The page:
An array is a contiguous memory location which holds data. The data can be integers, characters, floating point numbers, structures etc. Each array element takes a distinct memory location. They all have distinct address.
In the following example,
int32_t data type is used.
int32_t represents 32 bit signed integer and is defined in
stdint.h header file in supported compilers. While
int data type doesn't guarantee about its size,
int32_t is guaranteed to be 4 bytes long in every compiler that supports it. If your compiler doesn't support
int32_t data type, try an integer type (
long long) which is 32 bit wide in your environment. Although according to C standard compilers aren't forced to implement
int32_t data type, to make the size of integers predictable,
int32_t type is used in following examples in this tutorial.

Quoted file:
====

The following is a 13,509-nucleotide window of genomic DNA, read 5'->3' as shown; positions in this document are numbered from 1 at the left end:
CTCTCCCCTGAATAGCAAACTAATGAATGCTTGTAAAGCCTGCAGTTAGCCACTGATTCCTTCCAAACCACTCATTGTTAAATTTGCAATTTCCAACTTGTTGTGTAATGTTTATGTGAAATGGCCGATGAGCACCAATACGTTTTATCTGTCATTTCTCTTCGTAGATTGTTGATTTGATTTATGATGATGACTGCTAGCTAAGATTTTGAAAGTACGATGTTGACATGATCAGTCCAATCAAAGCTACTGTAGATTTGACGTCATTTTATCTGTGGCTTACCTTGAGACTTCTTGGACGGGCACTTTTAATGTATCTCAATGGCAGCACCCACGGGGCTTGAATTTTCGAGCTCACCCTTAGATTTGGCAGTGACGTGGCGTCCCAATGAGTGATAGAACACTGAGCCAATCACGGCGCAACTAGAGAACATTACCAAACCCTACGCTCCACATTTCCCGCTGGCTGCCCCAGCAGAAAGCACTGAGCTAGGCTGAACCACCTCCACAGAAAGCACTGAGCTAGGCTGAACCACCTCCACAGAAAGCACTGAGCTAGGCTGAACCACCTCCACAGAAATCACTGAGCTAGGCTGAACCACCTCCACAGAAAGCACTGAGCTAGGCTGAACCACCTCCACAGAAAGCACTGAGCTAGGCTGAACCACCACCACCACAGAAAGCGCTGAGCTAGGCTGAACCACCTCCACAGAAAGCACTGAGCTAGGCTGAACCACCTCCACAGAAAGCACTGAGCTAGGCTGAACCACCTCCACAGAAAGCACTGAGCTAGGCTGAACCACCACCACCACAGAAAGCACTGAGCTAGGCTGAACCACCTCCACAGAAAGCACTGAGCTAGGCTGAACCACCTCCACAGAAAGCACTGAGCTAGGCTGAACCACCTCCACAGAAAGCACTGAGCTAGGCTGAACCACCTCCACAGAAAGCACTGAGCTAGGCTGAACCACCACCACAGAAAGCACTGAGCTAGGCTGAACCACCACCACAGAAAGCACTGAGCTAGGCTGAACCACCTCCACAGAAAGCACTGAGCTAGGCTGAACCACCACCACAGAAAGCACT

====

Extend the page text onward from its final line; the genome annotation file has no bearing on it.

Notice that each array element is 4 bytes long and takes contiguous memory locations. If
&arr is 10, then
&arr is 14, and so on. Do you know that replacing
&i[arr] also works in the example above? Try this! Caution: Try this for fun. Don't write
&i[arr] in your final code of your coding project as
&i[arr] is less intuitive to get the address of the
i-th element in array
It works because for compiler
i[arr] are same operation. Compiler converts
arr + i and similarly
i + arr. Since
arr + i and
i + arr produce same result, so do
arr + i mean? It is the address of the
i-th element of the memory location pointed to by
arr. This sounds like
arr is a pointer. In fact, an array name in C acts as a pointer to the first element of the array!
Try the following example and notice that
arr + i are producing the same address:
Explanation in words:
arr + 0 = address of 1st element of array arr arr + 1 = address of 2nd element of array arr arr + 2 = address of 3rd element of array arr ... arr + n = address of (n + 1)-st element of array arr